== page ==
Shortly after launch, the Nintendo Switch Joy-Con controllers developed a reputation for being prone to hardware failures – the most prominent of which was Joy-Con drift, a phenomenon that causes the controller to falsely register inputs.
Now, an anonymous spokesperson for a US repair company has shed some light on just how many Joy-Con repair requests were made during the height of the problem and the challenges it caused.
According to a report by Kotaku, a former supervisor for the Switch repair facility (which was run by United Radio under contract with Nintendo) said that the company would receive “easily thousands” of faulty units each week during the height of Switch’s Joy-Con drift issues.
The sheer volume of repair requests made work “very stressful” according to the former employee, which led to high turnover and resulted in “lots of” repair mistakes. A Kotaku source said customers who sent their Joy-Con for repair from 2017 to 2018 were sent brand new replacements, but after the first year, the company had to repair every set of Joy-Con that came in.
At one point, the amount of Joy-Con repair requests were so high, that the company had to set up an “entire new workspace just for Joy-Con repair” and that staff turnover and temporary workers made training new staff difficult.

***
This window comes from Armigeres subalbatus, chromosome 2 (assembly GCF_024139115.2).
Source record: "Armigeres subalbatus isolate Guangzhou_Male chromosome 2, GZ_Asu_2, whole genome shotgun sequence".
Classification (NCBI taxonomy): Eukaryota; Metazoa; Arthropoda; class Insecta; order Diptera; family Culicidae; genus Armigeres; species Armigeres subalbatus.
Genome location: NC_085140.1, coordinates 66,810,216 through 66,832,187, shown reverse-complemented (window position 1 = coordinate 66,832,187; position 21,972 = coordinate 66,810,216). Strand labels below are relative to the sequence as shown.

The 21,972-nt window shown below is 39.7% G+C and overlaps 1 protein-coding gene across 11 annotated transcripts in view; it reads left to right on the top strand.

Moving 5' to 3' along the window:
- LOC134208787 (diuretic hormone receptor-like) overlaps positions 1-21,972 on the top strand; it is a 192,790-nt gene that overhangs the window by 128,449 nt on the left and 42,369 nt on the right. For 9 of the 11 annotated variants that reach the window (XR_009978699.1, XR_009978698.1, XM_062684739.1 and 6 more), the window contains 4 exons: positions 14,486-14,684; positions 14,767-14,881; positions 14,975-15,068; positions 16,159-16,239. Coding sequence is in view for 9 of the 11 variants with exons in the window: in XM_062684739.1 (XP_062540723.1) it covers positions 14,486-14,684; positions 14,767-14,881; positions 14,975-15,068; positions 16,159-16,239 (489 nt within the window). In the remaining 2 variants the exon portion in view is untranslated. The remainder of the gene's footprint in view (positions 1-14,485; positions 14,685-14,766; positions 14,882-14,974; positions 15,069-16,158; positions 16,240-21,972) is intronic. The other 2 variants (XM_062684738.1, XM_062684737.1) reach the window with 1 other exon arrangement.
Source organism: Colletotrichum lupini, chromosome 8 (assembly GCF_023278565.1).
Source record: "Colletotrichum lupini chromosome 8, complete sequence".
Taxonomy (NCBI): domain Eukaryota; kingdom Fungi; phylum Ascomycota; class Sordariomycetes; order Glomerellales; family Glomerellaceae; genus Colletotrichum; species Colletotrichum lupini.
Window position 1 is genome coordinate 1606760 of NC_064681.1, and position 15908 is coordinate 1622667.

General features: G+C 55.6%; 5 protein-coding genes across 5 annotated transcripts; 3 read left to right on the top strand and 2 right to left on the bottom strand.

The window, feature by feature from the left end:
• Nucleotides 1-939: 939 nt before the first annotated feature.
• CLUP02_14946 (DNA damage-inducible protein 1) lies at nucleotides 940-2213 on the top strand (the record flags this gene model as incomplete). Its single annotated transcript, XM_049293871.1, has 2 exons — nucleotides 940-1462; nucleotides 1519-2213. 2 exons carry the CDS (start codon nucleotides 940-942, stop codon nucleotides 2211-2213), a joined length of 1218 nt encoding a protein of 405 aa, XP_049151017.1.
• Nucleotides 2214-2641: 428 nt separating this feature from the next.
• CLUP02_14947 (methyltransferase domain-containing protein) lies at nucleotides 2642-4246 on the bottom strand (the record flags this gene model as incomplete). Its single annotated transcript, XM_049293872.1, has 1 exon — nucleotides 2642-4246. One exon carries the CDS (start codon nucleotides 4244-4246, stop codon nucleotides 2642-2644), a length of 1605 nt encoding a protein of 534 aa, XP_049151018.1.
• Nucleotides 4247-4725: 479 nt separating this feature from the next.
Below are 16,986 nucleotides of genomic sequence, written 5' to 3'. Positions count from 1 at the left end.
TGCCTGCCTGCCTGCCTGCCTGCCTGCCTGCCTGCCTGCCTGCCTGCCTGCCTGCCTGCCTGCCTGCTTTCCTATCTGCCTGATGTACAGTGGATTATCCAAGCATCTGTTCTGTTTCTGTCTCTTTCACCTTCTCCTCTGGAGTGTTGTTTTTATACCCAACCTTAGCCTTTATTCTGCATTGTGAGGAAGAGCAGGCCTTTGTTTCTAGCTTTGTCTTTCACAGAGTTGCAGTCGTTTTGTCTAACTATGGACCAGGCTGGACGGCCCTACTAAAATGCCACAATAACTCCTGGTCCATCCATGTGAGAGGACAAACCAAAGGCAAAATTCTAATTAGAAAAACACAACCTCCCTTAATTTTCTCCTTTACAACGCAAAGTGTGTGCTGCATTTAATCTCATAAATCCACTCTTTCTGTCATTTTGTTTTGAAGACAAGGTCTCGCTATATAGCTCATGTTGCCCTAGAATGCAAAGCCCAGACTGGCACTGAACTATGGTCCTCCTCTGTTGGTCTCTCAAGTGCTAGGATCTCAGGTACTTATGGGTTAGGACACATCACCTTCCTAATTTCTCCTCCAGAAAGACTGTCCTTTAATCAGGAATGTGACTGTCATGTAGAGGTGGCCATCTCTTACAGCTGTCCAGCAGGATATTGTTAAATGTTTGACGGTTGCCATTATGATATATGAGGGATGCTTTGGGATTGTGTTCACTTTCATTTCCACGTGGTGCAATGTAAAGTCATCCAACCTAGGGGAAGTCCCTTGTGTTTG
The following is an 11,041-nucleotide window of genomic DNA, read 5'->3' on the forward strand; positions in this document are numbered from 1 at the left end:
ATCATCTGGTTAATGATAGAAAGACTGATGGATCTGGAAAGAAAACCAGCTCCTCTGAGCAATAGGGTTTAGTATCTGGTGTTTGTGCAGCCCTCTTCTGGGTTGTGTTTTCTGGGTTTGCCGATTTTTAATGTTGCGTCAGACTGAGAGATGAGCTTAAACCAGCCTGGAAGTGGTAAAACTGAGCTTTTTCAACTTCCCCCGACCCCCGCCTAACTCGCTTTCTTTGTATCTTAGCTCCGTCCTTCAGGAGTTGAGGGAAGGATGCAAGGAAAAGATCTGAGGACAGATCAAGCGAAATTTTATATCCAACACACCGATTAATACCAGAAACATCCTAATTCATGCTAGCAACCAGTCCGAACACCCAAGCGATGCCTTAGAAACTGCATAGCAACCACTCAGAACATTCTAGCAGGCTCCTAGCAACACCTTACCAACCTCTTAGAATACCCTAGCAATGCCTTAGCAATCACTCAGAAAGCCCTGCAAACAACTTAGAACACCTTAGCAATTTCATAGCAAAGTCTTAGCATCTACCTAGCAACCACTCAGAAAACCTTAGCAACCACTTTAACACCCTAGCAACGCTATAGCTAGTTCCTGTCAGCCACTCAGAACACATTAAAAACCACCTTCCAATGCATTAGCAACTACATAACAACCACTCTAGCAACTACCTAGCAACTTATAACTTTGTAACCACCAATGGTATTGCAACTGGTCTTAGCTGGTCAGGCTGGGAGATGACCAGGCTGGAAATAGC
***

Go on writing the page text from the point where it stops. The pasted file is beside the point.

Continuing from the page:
Catch my drift
Nintendo has come under fire for the way it handled Joy-Con drift in particular and has faced a number of class-action lawsuits, including one from a child. The Japanese company formally apologized for the issue in June 2020, and Nintendo previously told The Verge: “At Nintendo, we take great pride in creating quality products and we are continuously making improvements to them. We are aware of recent reports that some Joy-Con controllers are not responding correctly. We want our consumers to have fun with Nintendo Switch, and if anything falls short of this goal we always encourage them to visit http://support.nintendo.com so we can help.”
However, in a Q&A discussing the development of the new Nintendo Switch OLED, senior executive and general manager of technology development Ko Shiota conceded that even though the company has made “improvements that may not always be visible” to the Joy-Con since 2017, wear is unavoidable when physical parts are in contact with one another.
“…car tires wear out as the car moves, as they are in constant friction with the ground to rotate,” said Shiota-san. “So with that same premise, we asked ourselves how we can improve durability, and not only that, but how can both operability and durability coexist? It’s something we are continuously tackling.”